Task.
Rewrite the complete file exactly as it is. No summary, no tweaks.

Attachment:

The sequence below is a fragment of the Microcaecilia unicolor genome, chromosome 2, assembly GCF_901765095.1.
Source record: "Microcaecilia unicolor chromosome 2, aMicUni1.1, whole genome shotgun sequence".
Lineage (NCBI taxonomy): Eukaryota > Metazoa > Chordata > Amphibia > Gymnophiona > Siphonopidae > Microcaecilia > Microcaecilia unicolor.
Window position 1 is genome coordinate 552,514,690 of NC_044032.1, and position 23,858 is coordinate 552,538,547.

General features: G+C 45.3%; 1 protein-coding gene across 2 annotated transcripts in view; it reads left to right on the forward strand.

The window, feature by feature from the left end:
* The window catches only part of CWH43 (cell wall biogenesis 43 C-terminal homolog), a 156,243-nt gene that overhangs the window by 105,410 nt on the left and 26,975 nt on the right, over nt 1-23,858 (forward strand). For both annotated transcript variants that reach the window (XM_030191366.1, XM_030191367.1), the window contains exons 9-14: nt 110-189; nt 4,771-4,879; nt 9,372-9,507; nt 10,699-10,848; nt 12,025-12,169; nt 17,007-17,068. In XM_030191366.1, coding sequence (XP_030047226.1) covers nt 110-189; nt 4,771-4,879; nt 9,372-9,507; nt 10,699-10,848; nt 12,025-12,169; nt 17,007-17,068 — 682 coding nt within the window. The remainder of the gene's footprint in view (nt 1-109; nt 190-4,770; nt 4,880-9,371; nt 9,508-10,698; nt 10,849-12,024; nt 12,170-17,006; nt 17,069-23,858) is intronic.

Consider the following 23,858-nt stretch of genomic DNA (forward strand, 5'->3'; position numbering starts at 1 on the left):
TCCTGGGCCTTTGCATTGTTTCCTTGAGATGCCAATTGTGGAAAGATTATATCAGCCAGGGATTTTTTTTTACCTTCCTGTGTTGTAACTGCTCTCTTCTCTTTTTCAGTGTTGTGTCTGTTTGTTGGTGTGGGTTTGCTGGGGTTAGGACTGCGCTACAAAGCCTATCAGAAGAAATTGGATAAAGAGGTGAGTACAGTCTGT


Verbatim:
The sequence below is a fragment of the Microcaecilia unicolor genome, chromosome 2, assembly GCF_901765095.1.
Source record: "Microcaecilia unicolor chromosome 2, aMicUni1.1, whole genome shotgun sequence".
Lineage (NCBI taxonomy): Eukaryota > Metazoa > Chordata > Amphibia > Gymnophiona > Siphonopidae > Microcaecilia > Microcaecilia unicolor.
Window position 1 is genome coordinate 552,514,690 of NC_044032.1, and position 23,858 is coordinate 552,538,547.

General features: G+C 45.3%; 1 protein-coding gene across 2 annotated transcripts in view; it reads left to right on the forward strand.

The window, feature by feature from the left end:
* The window catches only part of CWH43 (cell wall biogenesis 43 C-terminal homolog), a 156,243-nt gene that overhangs the window by 105,410 nt on the left and 26,975 nt on the right, over nt 1-23,858 (forward strand). For both annotated transcript variants that reach the window (XM_030191366.1, XM_030191367.1), the window contains exons 9-14: nt 110-189; nt 4,771-4,879; nt 9,372-9,507; nt 10,699-10,848; nt 12,025-12,169; nt 17,007-17,068. In XM_030191366.1, coding sequence (XP_030047226.1) covers nt 110-189; nt 4,771-4,879; nt 9,372-9,507; nt 10,699-10,848; nt 12,025-12,169; nt 17,007-17,068 — 682 coding nt within the window. The remainder of the gene's footprint in view (nt 1-109; nt 190-4,770; nt 4,880-9,371; nt 9,508-10,698; nt 10,849-12,024; nt 12,170-17,006; nt 17,069-23,858) is intronic.

Consider the following 23,858-nt stretch of genomic DNA (forward strand, 5'->3'; position numbering starts at 1 on the left):
TCCTGGGCCTTTGCATTGTTTCCTTGAGATGCCAATTGTGGAAAGATTATATCAGCCAGGGATTTTTTTTTACCTTCCTGTGTTGTAACTGCTCTCTTCTCTTTTTCAGTGTTGTGTCTGTTTGTTGGTGTGGGTTTGCTGGGGTTAGGACTGCGCTACAAAGCCTATCAGAAGAAATTGGATAAAGAGGTGAGTACAGTCTGT